Justice is the only comfort that Klavier has ever had: the guilty, found and exposed to face the punishment they deserve for the crime.

Funny, then, to be consoled in that way by a murderer.

Watching Blackquill stand at the bench is and isn’t what Klavier expects from him. Typical are his sharp words that even generously are hard to interpret as anything but threats and an excess of blade puns, but something about the jabs he lands on Cykes are different than anything Klavier has heard. Belittling at best, cruelly personal at worst — does he know her outside of the courtroom? And how could he, her so young, him in jail for seven years?

The trial ends with an extension to tomorrow when the defendant’s two friends offer up perjurious confessions of committing the murder themselves. The most generous thing Klavier is willing to call them is frustratingly, stupidly naive, to think that obscuring the truth is a way to help anyone.

Blackquill knows that Klavier assisted (leaked information to) the defense, mentioning such when they spoke about Courte before the trial; this does not stop Klavier from returning to Themis with the express intention of continuing to do such. Cykes asks him point-blank for his help, as though he wasn’t going to give it, but he does think that the girl is probably getting some strange ideas about what the dynamic between defense and prosecution should look like. That’s not his problem, though. That’s Apollo’s future problem.

They reinvestigate the scene where the body (the body, he frames it in his head like another crime scene, not someone he knows, not someone he loved) was found and try to reconstruct the stage as it was meant to be from the initial plans. When Cykes suggests rebuilding his statue, he cracks a joke about picking up the pieces of a shattered rock star, stunningly apt in both the literal and the metaphorical, but the more he thinks about it, the more inside he is screaming. Bickering with the two defense attorneys is almost relaxing, but the second time Cykes echoes his own original joke it stings and he tells her, perhaps too curtly, to reword what she has said.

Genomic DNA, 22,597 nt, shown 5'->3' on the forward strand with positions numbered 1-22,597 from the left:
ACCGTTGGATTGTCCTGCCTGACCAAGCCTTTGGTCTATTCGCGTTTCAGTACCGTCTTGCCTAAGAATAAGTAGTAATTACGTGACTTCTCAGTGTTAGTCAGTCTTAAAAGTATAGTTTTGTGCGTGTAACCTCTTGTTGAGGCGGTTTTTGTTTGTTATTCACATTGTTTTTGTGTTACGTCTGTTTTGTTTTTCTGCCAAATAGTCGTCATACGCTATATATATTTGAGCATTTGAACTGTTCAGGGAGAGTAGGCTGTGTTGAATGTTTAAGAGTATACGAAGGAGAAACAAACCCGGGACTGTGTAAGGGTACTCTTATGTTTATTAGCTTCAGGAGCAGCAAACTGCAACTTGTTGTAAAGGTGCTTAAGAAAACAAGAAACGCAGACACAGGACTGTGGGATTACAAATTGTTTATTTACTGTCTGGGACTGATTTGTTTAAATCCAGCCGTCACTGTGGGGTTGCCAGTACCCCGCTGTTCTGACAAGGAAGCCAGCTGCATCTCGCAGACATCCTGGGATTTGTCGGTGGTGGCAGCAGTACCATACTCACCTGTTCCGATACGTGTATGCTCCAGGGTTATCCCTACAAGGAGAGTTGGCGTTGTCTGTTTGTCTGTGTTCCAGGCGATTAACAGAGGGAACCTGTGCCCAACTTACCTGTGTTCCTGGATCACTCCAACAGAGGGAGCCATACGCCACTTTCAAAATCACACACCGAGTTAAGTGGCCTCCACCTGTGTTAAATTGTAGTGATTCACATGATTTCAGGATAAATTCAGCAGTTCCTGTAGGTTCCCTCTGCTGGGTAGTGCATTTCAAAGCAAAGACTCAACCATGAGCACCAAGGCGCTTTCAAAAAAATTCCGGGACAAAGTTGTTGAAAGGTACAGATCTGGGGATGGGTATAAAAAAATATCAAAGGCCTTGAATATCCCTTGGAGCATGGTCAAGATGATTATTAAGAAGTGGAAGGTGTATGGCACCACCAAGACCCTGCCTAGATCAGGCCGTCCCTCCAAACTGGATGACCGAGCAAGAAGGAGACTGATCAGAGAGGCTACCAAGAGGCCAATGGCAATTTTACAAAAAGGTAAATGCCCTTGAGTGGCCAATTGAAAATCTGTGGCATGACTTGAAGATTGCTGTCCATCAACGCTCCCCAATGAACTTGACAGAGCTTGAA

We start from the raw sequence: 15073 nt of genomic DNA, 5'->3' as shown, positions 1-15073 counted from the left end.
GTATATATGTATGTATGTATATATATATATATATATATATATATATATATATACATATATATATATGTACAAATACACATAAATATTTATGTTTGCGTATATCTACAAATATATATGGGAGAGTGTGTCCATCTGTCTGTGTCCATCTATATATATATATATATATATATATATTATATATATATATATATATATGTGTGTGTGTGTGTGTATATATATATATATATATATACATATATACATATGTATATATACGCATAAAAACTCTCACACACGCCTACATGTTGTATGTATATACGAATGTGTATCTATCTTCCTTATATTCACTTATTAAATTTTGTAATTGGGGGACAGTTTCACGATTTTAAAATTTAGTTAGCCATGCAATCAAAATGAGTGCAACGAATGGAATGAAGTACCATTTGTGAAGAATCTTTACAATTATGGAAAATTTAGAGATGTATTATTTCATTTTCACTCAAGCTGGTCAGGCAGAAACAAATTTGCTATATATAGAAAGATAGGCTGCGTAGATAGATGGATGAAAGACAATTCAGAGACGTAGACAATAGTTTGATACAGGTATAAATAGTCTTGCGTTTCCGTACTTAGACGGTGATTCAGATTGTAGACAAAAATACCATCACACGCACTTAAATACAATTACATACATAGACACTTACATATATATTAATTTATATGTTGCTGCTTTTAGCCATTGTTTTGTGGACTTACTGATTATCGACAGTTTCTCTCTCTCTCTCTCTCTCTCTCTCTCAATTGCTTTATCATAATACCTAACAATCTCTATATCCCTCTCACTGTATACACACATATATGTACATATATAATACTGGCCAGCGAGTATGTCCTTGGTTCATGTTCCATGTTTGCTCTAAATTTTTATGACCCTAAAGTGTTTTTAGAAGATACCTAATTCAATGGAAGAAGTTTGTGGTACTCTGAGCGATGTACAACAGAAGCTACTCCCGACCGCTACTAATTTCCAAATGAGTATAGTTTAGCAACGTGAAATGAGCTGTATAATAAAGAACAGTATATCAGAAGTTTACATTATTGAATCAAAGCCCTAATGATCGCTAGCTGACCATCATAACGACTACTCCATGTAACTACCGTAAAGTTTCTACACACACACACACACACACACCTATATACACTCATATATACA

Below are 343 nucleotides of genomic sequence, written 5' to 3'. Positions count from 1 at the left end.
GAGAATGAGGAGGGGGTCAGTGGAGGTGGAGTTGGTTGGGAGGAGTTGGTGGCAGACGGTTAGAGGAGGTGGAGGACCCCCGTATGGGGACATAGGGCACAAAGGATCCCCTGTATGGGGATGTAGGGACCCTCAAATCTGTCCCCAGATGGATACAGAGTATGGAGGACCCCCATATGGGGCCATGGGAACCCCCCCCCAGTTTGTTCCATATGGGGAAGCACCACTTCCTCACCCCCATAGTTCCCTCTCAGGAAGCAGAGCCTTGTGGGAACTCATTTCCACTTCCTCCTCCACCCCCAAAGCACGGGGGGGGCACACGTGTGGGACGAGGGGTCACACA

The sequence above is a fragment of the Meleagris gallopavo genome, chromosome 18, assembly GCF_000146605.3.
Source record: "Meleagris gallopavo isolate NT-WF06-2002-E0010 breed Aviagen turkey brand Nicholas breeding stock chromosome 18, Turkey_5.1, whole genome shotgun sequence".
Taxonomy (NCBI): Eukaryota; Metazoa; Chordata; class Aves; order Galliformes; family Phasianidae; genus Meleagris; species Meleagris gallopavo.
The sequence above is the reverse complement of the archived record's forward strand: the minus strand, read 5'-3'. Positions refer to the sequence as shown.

Apollo and Cykes are more familiar with Fulbright than he is, enough that he and Cykes have some shared greeting or something. It’s funny in some sort of way that for however familiar he is with Blackquill — friends? Fulbright said such but Klavier does not know what to think — the detective who trails him is a fixture more like furniture. As the defense move on to investigate further, he remains, the weight of memory heavier than ever on his shoulders. With the art room window open still, he can hear the faint chatter of investigators as he sits alone on the edge of the stage, wondering how the one untainted memory of a victory he had, here at this school, in the mock trial, has become yet another shadow. Everything around him is shadows now, dark corners into which he can barely stand to look.